“Death!” Daphna dropped her chin to the lacquered bar. “It’s the girls who make it bearable. They’re a lifesaver.”
Schmoozing together and kibitzing was like getting a transfusion before fresh exposure to numbing Japanese masculinity, and she dismissed the corporate shogunate as a bunch of schmucks and putzes. Daphna acted delighted, which was contagious, even as it bored her.
Regina, still struggling with spontaneity, relaxed with a script. Led to a table by mama-san, he and his co-workers sat silently till the executives stopped talking shop and wanted a mood change. Then the Caucasians teased them while Asian hostesses giggled behind their hands, shocked at seeing a man made fun of. Artificiality was the agenda: women pretending clients were exciting and naughty, customers acting like such attentive beauties weren’t paid to do this. Dull preliminary silences, irritating to Daphna, were Regina’s chance to finetune his femininity or compare the shachos and buchos with corporate creatures he knew.
He found their sense of belonging to the firm was absolute. Even their cards stamped them as company property: Toyota’s Mr. Sato, a source of identity that was social, not personal. They were their jobs, their duties. Hostesses had duties to them and the club.
One obligation was requesting meishi from each executive they sat with. These represented a hostess’s “following,” clientele she could lead to a rival mama-san. Twice a week, Regina obediently wrote to each “august guest,” as instructed, thanking him for visiting, begging him to return. As his list grew, he lightened this chore by playing ballads popular at Woodstock as he sat in his bedroom penning these love notes.
The ritual conjured up images of uchi. Over sushi, Reiko once explained the notion of uchi: a warm sense of belonging. Being on the inside, where all’s familiar, beloved, safe. She told Regina Japanese are soothed by people without having to communicate with them.
Woodstock orchestrated warmth: CEOs got female sunning without complications, then hugged the mic, performing traditional favorites over and over. And some nights it did seem they were one happy family, as people sang along from the low rosewood tables, heads lolling side to side — especially when a customer chose that old Japanese standard "Hotaru no Hikari," “The Light of the Firefly,” the melody Regina knew as “Auld Lang Syne.” His tape ended with it, filling his bedroom with triumphant voices, including his own as he mimicked the Japanese lyrics.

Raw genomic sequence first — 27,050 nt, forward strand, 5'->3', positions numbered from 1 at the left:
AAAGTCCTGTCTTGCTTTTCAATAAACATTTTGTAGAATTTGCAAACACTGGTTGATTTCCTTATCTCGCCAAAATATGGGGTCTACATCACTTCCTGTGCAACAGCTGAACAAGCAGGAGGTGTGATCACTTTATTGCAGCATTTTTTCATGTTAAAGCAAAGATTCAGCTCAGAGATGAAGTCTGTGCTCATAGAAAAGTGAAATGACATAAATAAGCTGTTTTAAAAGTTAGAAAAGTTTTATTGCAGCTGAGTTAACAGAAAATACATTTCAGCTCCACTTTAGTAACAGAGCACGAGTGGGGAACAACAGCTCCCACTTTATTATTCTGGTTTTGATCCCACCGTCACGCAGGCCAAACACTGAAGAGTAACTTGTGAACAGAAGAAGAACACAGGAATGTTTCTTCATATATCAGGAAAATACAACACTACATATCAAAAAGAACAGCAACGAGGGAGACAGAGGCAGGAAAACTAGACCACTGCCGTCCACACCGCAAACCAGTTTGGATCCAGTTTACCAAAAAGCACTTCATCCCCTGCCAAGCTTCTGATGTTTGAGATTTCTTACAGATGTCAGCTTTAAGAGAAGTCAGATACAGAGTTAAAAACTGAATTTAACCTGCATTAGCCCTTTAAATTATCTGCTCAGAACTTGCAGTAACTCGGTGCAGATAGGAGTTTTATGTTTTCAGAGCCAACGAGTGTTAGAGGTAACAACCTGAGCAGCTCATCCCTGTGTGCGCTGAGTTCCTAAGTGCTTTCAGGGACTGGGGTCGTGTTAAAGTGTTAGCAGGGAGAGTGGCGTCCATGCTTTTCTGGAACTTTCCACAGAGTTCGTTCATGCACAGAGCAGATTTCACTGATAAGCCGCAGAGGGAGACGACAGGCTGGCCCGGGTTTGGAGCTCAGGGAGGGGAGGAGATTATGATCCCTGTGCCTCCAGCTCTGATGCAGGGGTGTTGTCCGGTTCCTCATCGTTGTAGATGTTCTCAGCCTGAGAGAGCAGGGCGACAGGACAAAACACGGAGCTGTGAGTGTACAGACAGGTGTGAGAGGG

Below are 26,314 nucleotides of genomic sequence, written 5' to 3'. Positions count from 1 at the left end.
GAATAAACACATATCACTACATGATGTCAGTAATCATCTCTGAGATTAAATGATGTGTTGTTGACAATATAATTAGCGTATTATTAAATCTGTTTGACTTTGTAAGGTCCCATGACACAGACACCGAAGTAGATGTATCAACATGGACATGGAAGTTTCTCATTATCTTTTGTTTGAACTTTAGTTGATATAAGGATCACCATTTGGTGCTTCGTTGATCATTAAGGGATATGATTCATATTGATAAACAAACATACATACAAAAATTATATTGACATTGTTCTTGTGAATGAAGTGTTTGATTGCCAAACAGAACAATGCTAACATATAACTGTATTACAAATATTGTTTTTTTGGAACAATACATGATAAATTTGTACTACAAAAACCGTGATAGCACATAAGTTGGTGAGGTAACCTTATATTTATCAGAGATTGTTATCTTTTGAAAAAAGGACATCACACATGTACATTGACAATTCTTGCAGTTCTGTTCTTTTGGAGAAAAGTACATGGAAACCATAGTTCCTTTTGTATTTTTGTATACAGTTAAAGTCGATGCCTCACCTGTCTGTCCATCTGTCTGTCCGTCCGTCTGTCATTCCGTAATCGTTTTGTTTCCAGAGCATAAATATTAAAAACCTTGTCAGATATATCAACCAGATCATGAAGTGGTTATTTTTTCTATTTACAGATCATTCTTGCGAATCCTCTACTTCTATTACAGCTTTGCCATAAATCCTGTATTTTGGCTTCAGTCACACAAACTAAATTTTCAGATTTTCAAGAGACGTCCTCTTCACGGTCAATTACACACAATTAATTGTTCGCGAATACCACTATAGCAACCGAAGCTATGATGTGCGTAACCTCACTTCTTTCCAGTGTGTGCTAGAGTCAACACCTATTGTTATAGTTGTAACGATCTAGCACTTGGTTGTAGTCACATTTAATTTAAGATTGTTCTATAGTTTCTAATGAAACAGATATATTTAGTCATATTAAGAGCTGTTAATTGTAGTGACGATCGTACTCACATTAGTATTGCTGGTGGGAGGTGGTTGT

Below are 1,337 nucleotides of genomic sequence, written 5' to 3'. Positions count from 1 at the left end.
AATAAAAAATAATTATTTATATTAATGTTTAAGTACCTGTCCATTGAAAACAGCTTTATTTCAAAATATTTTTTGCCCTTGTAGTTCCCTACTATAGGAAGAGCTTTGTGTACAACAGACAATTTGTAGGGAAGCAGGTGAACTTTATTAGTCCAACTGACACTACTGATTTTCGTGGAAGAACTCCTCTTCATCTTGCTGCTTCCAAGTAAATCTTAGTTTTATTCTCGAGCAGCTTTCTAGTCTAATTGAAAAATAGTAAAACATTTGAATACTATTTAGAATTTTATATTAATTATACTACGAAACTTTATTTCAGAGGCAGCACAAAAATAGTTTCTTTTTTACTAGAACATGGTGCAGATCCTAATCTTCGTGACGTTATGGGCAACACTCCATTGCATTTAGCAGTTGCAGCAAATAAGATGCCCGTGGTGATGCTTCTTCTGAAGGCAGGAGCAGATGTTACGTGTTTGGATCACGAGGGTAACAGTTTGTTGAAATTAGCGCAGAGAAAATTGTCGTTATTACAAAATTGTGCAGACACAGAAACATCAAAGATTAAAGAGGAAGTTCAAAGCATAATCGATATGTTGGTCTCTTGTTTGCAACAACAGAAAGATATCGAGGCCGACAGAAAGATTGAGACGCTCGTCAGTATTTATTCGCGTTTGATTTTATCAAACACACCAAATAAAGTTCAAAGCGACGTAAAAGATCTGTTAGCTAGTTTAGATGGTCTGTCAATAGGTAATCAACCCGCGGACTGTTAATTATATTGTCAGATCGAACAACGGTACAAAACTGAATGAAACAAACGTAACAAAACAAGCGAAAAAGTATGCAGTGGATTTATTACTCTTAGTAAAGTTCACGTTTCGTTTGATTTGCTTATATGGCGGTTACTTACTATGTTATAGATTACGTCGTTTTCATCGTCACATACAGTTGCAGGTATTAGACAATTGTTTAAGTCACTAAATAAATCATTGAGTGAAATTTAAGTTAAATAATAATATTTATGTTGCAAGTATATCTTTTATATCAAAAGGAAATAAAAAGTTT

Uchi. Regina entered the empty dressing room, remembering nights the dim smoky club somehow pulsed with it, enfolding them all in its deep pink walls, not making distinctions. Mrs. Mayumi crept in, too, the toes of her black and white Chanel pumps darting at him in tiny steps. She had the criminal tendencies of a cat, Regina pointed out to the hostesses, miming her to gratifying applause. Reiko shared her pet name for mama-san: kasetto ningen, cassette human. Had she come to nag?
“Reiko-san has a secret.” Mrs. Mayumi fingered her pearls as she eyed the thick shaft of Regina’s card stack bulging in his purse. “Come to me with it, Ne-san. So. We enjoy it together.”
Nursing iced tea moodily at the bar, Regina knew he’d never repeat what he’d seen last week: Reiko, taking advantage of mass distraction during a duet, had her mouth near the graying temples of a banking official, Mr. Nagashima. His enormous gold Rolex gleamed when his wrist shielded his reply. Regina had dismissed it, but a liaison was obviously afoot. This puss sniffed out Reiko’s danna and hoped to snag a witness. Now what? He didn’t wonder long.